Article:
We wanted to look at what were the biological differences within these four different cohorts to see if there were molecular differences amongst them. I think there were three main takeaway points from the study. One is that if you look at the underlying molecular alterations in these four groups, it varied across the spectrum, specifically individuals who had either some PSA recurrence or metachronous oligometastatic disease, had a lower frequency of mutations, and things like p53 or DNA double-strand break repair compared to an individual who had metachronous polymetastatic recurrence or de novo synchronous disease.
The second major takeaway point that we took from this study is that p53 appears to be strongly prognostic for outcomes in individuals who ended up developing metastatic castration-sensitive prostate cancer, including individuals who initially developed metastatic castration-sensitive oligometastatic prostate cancer.
Charles Ryan: I think that's a key point. The TP53 point, that really jumps off the page of your paper. That is a key point that's a driver of the biology of this disease sort of throughout the full spectrum. It's almost safe to say, based on your analysis, more disease, more likely TP53 alteration. As a medical oncologist, when I see patients who have castration-resistant metastatic disease and we look at their tumors, we see a very high rate of TP53 alteration. It's really striking in your paper. This may be, I think, one of the most important findings that we can use moving forward.
Matthew Deek: Yeah, definitely very important. Unfortunately, we don't have any targeted agents that can target p53 right now, unlike something like a PARP inhibitor. But I think one of the things that can come out of this paper is starting to think about biological definitions of something like oligometastasis, especially as we continue to try to integrate local therapies into that disease cohort. How can we complement numerical definitions, for example, someone who has less than three or less than five lesions with something biological in order to one, develop novel treatment paradigms, and two, maybe expand the group of patients that we're treating with some of these focal locally directed therapies.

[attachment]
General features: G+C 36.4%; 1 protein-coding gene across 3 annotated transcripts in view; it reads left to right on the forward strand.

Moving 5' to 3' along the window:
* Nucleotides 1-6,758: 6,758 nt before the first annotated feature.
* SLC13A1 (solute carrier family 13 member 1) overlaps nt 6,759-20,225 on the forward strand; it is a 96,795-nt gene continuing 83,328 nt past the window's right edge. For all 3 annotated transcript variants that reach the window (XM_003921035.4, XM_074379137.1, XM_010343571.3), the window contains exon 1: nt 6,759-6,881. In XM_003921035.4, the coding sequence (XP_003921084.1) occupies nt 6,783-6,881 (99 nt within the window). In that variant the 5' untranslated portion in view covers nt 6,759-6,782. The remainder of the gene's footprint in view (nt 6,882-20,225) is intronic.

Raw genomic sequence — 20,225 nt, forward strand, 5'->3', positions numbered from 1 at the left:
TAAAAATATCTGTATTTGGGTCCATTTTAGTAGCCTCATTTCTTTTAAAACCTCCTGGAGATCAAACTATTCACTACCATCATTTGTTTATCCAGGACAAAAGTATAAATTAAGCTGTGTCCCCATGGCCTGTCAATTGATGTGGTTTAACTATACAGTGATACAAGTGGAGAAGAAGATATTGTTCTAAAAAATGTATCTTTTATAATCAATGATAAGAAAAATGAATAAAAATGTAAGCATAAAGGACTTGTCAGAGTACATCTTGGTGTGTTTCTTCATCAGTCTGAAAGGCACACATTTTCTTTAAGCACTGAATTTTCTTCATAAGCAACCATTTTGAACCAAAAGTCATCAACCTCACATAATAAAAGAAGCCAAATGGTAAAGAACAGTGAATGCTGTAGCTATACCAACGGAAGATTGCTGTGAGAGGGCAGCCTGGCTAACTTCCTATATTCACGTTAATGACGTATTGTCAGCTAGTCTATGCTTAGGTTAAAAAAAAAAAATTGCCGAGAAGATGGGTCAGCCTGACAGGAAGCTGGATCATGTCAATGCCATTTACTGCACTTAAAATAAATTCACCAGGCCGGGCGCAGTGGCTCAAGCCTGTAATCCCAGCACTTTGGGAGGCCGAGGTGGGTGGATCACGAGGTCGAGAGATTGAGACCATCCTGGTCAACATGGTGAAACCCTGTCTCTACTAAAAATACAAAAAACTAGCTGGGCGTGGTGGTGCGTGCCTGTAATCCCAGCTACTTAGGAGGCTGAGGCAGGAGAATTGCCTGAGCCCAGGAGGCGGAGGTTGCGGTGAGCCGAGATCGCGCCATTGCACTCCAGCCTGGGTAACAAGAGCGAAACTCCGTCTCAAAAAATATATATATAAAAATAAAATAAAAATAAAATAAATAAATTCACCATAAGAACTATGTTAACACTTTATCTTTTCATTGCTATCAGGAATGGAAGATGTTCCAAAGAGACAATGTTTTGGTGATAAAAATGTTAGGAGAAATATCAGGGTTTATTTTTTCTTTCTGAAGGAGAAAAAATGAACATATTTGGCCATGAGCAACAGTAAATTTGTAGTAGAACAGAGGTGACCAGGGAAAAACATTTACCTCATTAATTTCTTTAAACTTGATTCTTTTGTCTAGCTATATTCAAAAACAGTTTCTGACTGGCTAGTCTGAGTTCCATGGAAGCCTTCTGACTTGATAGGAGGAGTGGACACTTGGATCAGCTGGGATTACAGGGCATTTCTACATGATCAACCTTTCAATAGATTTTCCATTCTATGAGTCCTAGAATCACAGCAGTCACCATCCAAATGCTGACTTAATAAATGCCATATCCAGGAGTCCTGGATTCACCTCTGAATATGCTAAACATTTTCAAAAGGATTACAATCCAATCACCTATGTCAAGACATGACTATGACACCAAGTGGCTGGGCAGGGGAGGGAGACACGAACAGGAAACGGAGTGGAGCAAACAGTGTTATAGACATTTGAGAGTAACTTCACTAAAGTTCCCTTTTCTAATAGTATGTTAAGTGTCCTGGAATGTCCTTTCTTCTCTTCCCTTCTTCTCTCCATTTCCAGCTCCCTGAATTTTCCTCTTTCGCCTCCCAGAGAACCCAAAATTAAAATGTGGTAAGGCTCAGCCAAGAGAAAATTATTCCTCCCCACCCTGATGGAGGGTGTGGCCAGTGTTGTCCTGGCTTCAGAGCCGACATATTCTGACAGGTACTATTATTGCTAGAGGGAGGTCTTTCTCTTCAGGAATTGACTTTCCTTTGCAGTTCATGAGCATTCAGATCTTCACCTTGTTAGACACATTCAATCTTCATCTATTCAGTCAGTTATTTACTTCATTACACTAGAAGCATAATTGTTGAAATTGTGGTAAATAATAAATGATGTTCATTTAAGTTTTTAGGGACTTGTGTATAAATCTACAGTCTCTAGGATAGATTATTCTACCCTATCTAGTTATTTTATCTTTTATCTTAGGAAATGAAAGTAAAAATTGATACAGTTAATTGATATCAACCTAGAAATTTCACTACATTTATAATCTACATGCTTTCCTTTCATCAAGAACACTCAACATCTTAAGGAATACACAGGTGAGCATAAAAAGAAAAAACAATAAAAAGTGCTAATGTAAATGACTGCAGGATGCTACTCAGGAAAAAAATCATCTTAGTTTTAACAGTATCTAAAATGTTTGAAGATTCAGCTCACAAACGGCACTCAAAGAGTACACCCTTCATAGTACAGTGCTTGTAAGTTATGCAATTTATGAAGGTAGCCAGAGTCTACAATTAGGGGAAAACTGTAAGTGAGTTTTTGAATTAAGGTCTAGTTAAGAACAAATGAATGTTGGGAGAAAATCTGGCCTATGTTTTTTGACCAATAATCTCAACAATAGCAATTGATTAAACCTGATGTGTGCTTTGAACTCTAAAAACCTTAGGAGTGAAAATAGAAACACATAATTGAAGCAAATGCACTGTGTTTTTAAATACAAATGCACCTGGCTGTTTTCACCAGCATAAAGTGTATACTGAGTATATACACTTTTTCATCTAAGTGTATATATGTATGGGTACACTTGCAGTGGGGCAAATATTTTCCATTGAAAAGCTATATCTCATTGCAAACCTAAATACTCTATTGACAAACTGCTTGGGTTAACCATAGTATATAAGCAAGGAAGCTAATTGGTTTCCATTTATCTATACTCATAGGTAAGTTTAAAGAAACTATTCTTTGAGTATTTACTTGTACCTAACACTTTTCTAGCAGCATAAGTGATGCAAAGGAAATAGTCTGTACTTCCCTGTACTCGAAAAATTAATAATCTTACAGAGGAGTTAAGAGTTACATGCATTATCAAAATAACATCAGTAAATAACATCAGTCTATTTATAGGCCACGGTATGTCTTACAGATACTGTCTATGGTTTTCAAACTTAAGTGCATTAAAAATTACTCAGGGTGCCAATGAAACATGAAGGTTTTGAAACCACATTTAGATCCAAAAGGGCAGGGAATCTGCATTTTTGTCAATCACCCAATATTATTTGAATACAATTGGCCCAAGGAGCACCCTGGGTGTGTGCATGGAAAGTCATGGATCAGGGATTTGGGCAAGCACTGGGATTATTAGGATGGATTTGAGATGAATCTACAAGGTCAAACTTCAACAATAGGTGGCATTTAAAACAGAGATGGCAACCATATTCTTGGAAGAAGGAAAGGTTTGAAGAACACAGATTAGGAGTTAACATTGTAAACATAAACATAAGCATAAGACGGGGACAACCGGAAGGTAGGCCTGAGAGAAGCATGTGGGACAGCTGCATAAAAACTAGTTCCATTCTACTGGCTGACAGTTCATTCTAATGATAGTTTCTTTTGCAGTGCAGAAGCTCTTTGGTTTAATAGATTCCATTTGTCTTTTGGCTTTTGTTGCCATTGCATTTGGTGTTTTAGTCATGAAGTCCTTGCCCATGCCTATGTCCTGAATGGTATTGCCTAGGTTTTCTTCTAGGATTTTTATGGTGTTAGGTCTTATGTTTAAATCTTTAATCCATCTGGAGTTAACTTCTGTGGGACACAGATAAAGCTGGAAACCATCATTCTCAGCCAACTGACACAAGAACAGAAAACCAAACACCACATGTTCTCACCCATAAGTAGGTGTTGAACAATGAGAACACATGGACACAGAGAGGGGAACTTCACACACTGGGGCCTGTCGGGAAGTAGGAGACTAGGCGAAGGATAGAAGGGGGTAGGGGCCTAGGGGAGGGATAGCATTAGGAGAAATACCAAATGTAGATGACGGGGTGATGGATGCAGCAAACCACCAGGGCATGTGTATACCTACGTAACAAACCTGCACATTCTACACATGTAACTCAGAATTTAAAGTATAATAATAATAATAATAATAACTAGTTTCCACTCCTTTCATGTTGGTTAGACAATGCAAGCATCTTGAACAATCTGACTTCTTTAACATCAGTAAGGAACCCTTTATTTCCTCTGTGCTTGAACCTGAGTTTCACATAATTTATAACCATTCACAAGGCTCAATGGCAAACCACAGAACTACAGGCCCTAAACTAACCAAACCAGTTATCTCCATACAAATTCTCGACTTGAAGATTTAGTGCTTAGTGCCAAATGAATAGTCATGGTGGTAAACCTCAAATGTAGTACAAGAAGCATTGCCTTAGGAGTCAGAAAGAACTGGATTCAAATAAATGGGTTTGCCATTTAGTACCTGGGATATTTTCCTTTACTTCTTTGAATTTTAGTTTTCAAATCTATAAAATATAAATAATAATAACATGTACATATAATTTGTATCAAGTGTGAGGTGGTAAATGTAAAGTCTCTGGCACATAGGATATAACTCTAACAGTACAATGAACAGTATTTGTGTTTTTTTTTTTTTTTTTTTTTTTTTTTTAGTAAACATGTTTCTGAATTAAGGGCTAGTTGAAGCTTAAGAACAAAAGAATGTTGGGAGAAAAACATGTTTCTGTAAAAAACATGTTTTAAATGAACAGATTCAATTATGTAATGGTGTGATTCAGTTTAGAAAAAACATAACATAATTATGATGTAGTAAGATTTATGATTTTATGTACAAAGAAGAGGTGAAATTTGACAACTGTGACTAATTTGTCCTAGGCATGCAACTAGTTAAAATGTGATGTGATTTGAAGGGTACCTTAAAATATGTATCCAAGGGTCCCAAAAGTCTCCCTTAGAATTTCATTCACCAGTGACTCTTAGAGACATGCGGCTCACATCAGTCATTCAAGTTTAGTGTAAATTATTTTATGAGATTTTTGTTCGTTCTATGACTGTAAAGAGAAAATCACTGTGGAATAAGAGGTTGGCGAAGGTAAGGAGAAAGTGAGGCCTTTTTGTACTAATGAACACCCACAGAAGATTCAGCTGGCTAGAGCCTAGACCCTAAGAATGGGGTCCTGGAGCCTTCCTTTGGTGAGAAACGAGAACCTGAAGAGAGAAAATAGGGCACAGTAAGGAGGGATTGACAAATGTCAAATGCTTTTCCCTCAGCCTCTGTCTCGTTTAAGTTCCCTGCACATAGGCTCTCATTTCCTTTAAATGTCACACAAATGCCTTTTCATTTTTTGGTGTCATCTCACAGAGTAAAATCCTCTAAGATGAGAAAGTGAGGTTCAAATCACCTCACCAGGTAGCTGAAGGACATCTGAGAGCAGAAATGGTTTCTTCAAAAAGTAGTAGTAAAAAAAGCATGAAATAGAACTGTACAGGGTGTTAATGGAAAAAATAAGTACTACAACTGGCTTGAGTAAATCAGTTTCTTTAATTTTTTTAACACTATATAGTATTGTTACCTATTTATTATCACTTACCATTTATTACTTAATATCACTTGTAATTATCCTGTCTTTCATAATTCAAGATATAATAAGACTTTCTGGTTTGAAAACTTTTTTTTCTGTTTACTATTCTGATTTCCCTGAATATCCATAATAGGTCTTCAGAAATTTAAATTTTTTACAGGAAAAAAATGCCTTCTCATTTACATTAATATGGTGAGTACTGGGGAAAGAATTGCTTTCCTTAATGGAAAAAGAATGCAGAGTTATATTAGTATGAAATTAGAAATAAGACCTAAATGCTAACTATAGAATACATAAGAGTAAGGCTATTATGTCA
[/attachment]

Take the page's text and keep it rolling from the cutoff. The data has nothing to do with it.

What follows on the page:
Charles Ryan: That's right. That's right. And there are a number of studies ongoing that are looking at the range of treatments from focal metastasis-directed therapy to combination chemotherapy in patients with de novo metastatic disease. We're even going to probably see some trials looking at radioligands in this context and others. So I think it's an important biological set of observations.
I have a question for your mentor, Dr. Tran. This is a great dataset. It's really been nicely characterized. Are these all patients who came from Hopkins or what was the process and sort of the timeline of actually collecting the data? How sort of generalizable are these patients in this dataset?
Phuoc Tran: That's a great question. I just want to acknowledge the great job Dr. Deek just did, not only with presenting the work, but pulling this all together. He deserves really the lion's share credit for this study.
I credit our terrific medical oncologists at Hopkins, whom we work with very closely in their adoption of somatic sequencing panels. This was primarily using FoundationOne® Medicine Panel, and as I said, they were early adopters. So you can really think about this as a real-world cohort. I think the results can give us a peek into what's happening in your clinic.